Ask Sylvain Auroux, director for the Swiss and Italian markets at Piaget, about the past few months, and he’ll talk about how the brand has progressed, even at the height of the crisis. “Growth has accelerated again these past six months to the point we can no longer keep up with deliveries. The well has run dry! I was talking recently with the people at Bucherer, a Swiss retailer that produces its own in-house movement, about how we didn’t fully anticipate the surge in sales for China this year. We reached forecasts for the twelve months of 2010 in the first half-year. It’s largely thanks to the Asian markets that we’ve done so well and to Chinese tourists who’ve accounted for three-quarters of activity at our Swiss points of sale. Since Switzerland joined the Schengen Area two years ago, the Chinese no longer need a visa to come here, and that makes a huge difference.”
“It’s bad luck for the ones who didn’t anticipate China’s incredible leap forward,” adds Philippe Léopold-Metzger, CEO of the Richemont brand. “As a director with Cartier in China between 1996 and 2000, I could measure the full potential of this market. This is why we stepped up the pace of development in China, where Piaget has been present for 20 years, this past decade. We’re now reaping what we’ve sown, in fact Asia accounts for some 60% of our revenues. Not that we’re neglecting our other markets. The advantage of having a strong presence in Asia is that we can then invest elsewhere, in particular Europe.”
Important developments for the SIHH 2011
The key, for Philippe Léopold-Metzger, is to propose the Piaget touch, the brand’s own DNA, in “the most universal models possible.” “We’re fortunate in that the Chinese appreciate classic products with a long tradition behind them. They also like gold and are drawn to reasonably-sized watches. Our timepieces are all these things. We also pay close attention to our men’s and women’s ranges, of equal importance for Piaget, but with a distinct approach to each. Our men’s watches are classic yet contemporary with movements that serve the watch and mark the return of elegant timepieces, as our recent extra-thin Tourbillon shows. For our women’s models, there has never been any question of simply proposing smaller versions of our models for men. We take an equally creative and conceptual approach. The woman who comes to Piaget is generally sophisticated and the timepiece she buys isn’t her first watch. We have to surprise her and prove to her that for us, the product will always be the star.”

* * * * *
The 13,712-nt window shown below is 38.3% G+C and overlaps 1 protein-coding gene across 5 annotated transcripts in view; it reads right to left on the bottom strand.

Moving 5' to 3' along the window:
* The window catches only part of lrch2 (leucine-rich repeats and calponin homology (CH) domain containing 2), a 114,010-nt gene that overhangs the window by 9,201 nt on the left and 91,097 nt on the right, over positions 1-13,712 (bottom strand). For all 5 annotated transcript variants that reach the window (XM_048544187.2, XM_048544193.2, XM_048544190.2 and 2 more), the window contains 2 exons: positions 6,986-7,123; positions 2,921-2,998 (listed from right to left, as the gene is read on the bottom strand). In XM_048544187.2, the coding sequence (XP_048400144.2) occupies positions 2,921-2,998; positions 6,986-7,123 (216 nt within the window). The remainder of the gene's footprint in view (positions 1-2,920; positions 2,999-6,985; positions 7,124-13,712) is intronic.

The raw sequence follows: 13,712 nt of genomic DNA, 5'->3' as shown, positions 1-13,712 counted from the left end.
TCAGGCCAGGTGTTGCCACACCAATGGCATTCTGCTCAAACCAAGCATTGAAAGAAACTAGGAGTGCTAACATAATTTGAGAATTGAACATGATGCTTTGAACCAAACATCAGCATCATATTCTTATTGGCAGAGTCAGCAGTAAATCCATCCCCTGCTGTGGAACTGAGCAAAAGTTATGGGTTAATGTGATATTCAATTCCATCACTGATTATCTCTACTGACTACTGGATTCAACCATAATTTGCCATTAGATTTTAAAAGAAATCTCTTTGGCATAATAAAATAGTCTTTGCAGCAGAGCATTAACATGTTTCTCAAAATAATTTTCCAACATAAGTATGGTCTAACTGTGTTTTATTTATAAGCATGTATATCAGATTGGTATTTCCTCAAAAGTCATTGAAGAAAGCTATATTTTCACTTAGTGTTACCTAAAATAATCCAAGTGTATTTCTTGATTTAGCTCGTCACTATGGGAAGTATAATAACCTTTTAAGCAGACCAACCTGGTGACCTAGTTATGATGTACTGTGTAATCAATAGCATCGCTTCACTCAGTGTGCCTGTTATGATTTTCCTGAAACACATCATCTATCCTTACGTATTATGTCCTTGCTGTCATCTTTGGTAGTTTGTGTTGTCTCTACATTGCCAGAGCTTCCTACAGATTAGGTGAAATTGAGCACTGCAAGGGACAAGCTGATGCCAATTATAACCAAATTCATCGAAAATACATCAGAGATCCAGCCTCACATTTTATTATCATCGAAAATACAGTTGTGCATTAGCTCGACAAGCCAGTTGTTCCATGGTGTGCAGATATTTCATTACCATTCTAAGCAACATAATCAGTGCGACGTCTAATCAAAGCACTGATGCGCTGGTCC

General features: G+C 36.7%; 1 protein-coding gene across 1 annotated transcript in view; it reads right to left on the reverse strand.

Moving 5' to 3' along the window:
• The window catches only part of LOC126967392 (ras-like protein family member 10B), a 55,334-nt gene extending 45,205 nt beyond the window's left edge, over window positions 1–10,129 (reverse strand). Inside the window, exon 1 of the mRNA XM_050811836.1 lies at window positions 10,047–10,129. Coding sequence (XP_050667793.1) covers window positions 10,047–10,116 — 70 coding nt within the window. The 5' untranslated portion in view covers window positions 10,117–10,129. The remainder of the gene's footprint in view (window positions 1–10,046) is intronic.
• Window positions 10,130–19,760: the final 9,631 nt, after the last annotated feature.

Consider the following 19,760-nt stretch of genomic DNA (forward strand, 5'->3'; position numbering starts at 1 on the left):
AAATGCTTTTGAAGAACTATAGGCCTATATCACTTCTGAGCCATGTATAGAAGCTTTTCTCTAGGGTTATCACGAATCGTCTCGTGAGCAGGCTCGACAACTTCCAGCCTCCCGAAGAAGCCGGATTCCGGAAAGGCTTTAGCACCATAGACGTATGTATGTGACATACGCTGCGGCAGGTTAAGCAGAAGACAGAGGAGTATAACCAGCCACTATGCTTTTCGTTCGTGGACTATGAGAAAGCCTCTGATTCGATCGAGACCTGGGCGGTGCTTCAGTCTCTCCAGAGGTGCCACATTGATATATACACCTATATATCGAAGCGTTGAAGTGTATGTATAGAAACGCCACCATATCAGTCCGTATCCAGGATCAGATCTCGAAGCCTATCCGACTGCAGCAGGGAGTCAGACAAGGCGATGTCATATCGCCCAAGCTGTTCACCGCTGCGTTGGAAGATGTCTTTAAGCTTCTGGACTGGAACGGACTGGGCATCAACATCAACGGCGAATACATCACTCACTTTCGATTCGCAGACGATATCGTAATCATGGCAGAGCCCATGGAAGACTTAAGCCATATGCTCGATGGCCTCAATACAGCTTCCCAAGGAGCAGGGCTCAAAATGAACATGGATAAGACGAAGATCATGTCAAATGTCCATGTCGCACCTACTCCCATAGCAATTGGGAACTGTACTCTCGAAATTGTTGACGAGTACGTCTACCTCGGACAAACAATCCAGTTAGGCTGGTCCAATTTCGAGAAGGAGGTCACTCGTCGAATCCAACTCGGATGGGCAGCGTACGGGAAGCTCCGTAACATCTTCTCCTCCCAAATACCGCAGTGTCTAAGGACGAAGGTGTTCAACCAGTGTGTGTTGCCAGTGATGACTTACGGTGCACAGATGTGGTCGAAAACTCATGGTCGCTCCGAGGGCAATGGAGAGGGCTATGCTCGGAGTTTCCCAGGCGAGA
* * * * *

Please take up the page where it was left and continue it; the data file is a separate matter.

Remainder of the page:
“Jewellery watches make up a large share of our sales but this is mainly a replacement market, hence why we want to alert men to our products, particularly as men tend to be more loyal,” Sylvain Auroux explains. “Because we already have a strong presence in the classic segment, we’ve extended our range with more sports-style models such as the Polo 45, also available in titanium. Timepieces such as these appeal to a younger audience, backed by powerful communications campaigns. We’ve also worked with ambassadors who can boost Piaget’s image with this clientele. Sienna Miller, for example, has helped raise our profile considerably. Then there’s our Piaget Time Gallery which has hosted four exhibitions in two years, which then travel to Asia. The gallery offers fabulous communications opportunities too.” Piaget is promising major developments in its ranges for the SIHH 2011 while “easing up,” in Philippe Léopold-Metzger’s words, on new products at any price. The name of the game now is to establish the collections in the different markets.